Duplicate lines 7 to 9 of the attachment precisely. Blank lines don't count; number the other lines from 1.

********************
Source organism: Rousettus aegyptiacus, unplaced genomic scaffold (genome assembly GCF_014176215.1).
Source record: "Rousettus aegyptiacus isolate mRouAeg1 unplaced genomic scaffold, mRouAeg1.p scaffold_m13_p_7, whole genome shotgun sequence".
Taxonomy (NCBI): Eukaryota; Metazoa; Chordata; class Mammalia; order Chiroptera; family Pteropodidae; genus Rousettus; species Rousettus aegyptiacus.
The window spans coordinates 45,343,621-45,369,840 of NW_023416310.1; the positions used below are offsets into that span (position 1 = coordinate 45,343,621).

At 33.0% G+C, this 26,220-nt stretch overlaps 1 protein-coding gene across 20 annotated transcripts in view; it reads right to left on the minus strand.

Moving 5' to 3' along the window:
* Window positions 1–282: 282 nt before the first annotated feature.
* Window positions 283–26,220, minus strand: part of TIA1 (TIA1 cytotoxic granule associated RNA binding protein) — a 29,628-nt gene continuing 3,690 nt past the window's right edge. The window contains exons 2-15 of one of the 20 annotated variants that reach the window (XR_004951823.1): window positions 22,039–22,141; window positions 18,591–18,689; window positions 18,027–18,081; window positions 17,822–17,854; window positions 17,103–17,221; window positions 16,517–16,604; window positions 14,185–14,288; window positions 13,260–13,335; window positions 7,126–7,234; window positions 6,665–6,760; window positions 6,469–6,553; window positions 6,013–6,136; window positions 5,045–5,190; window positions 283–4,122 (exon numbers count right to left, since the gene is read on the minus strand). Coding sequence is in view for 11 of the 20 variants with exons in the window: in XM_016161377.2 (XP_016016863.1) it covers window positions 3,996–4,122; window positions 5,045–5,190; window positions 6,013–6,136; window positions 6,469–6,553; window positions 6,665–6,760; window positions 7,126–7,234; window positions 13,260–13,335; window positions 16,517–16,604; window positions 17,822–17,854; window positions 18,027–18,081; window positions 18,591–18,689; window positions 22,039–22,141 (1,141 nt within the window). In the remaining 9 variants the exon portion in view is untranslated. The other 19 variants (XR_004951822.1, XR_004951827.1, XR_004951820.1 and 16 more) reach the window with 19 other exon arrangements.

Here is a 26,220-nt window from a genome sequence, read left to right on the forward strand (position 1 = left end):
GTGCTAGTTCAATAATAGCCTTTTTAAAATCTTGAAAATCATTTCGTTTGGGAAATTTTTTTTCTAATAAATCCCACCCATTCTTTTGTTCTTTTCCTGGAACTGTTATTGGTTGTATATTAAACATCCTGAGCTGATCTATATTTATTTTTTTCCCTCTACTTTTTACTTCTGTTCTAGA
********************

* Window positions 1–282: 282 nt before the first annotated feature.
* Window positions 283–26,220, minus strand: part of TIA1 (TIA1 cytotoxic granule associated RNA binding protein) — a 29,628-nt gene continuing 3,690 nt past the window's right edge. The window contains exons 2-15 of one of the 20 annotated variants that reach the window (XR_004951823.1): window positions 22,039–22,141; window positions 18,591–18,689; window positions 18,027–18,081; window positions 17,822–17,854; window positions 17,103–17,221; window positions 16,517–16,604; window positions 14,185–14,288; window positions 13,260–13,335; window positions 7,126–7,234; window positions 6,665–6,760; window positions 6,469–6,553; window positions 6,013–6,136; window positions 5,045–5,190; window positions 283–4,122 (exon numbers count right to left, since the gene is read on the minus strand). Coding sequence is in view for 11 of the 20 variants with exons in the window: in XM_016161377.2 (XP_016016863.1) it covers window positions 3,996–4,122; window positions 5,045–5,190; window positions 6,013–6,136; window positions 6,469–6,553; window positions 6,665–6,760; window positions 7,126–7,234; window positions 13,260–13,335; window positions 16,517–16,604; window positions 17,822–17,854; window positions 18,027–18,081; window positions 18,591–18,689; window positions 22,039–22,141 (1,141 nt within the window). In the remaining 9 variants the exon portion in view is untranslated. The other 19 variants (XR_004951822.1, XR_004951827.1, XR_004951820.1 and 16 more) reach the window with 19 other exon arrangements.

Here is a 26,220-nt window from a genome sequence, read left to right on the forward strand (position 1 = left end):